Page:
Are Gems Good Investments?
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Well, in the opinion of this gemcutter/Graduate Gemologist,
there are two correct answers to this question:
- No. If you think you can buy any gemstone
today and sell it in a year or five years or ten years and make
a profit on it, you are probably going to lose money. If you do
not have sufficient savings and more normal investments, speculating
in gemstones or other collectibles is not for you. The gem market
poses several major problems for the small investor/speculator.
First, when you buy a stone, it can be difficult to know exactly
what you are buying, as there are many clever gem substitutes
and enhancements, many of which
are difficult to detect, even for experts. Grading and pricing
of gemstones are also difficult and require considerable
experience and training. Then, when you try to sell a stone, it
is often very difficult to find a buyer. The gemstone market is
highly illiquid when compared to the financial markets, commodities,
or even real estate. When everyone is looking to buy low and sell
high, the spread between bid and ask prices is usually very high.
Jewelers often sell stones for 2-3 (or more!) times their cost,
but they are unlikely to buy stones from the general public for
more than half their normal wholesale cost (i.e., they may buy
a stone at a regular wholesale cost of $100, sell it at retail
for $200-300, but only buy it back from an individual for $50).
If you can find a retail buyer, they will be very unwilling to
pay a normal retail price and will want to pay wholesale prices.
Clearly, buying at retail prices and selling at wholesale prices
is not going to make you any money.
- Maybe. If you can buy stones at true wholesale
values (if you can eliminate as many middlemen as possible), if
you can be assured of getting what you pay for, if you are careful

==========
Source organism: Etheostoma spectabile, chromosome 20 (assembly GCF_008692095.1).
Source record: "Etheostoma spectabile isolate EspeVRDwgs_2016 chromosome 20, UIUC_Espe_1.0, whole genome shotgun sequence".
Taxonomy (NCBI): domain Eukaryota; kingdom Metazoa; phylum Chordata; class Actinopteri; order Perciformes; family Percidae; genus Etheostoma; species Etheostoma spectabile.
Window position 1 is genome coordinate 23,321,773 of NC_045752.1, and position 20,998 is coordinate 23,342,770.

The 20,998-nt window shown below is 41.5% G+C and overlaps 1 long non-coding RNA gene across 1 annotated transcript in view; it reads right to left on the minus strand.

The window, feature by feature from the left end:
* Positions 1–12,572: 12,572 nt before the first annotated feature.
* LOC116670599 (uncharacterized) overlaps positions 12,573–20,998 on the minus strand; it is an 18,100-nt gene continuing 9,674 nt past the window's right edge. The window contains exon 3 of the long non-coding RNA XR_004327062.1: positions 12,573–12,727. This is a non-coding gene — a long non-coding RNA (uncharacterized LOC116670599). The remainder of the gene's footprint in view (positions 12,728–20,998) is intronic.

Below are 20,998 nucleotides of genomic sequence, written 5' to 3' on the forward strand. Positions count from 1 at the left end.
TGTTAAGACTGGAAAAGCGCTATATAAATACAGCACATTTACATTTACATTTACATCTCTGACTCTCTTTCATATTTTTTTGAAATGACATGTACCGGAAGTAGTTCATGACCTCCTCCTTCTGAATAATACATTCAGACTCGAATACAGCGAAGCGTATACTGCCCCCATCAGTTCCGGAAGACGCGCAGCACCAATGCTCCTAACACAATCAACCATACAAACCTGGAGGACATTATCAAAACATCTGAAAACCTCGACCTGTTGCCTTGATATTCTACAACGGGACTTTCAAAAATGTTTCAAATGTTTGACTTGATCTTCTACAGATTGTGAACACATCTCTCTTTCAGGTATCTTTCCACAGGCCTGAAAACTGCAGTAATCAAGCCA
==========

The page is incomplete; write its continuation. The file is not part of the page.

in picking high quality stones, if you are patient, if you can
find ready buyers willing to pay somewhat more than wholesale
but less than retail prices, if you are lucky, if you have a lot of
knowledge about the stones and the marketplace, then you might
make a handsome profit. If you are able to buy rough stones and
cut them yourself, your chances are considerably improved. If
you can deal in some volume rather than an occasional stone here
and there, your chances are also improved.
If you do have more traditional investments, enjoy gemstones,
and want to buy gemstones on a speculative basis, here are a few
- Buy the best stones you can find. If you
like the color, clarity, and size of a stone but are less than
excited about the cut, consider getting a good gemcutter to do
some minor recutting to make a more attractive and unusual gem.
- Never buy stones encased in plastic. You
must be able to examine a stone under magnification and to test
its refractive index, specific gravity, and other characteristics
so that you have a positive identification of the material.
- Find a good gemologist whom you can trust
to advise you about purchases. If your "gut" reaction
to a gem salesman is negative, be very, very cautious. If you get an
unsolicited "cold call" for gem investments, HANG UP! Just
in case you didn't get that message, let me repeat it: If you get an
unsolicited "cold call" for gem investments, HANG UP! My
own motto is "NEVER buy anything based on telephone solicitations." Believe
me, that can save you a bundle of money!
- Learn as much as possible
about gemology. Ignorance is very expensive.
- Be patient. Top quality stones at reasonable
prices are difficult to find, as are willing buyers of stones
you wish to sell.
- Take advantage of good opportunities. Many gemstones do
not have steady supplies and appear in the marketplace only sporadically.
A pocket of crystals is found on occasion and may
temporarily "flood" the market, and then the supply dwindles until another
deposit is found. A prime example of this is alexandrite -- a good find in
Brazil a few years ago temporarily released many new stones into the market,
but supplies otherwise are scanty.
- If you intend to use your gems in jewelry, be sure the jewelry
is wellmade and designed to protect the stones and care properly
for it, and be sure your jeweler is knowledgeable about the stones
to be used. Don't let some two-bit hack damage your stones through
ignorance. Get an expert jeweler.
- Take good care of the gemstones that you have. If
you do somehow damage them, see if a good gemcutter
can repair them.
- Some gem "investment" dealers offer buy-back guarantees.
Inquire carefully into their history and be skeptical of any promises,
as very few of them hang around long enough to deliver on their
promises. Remember -- if it sounds too good to be true, it probably is.
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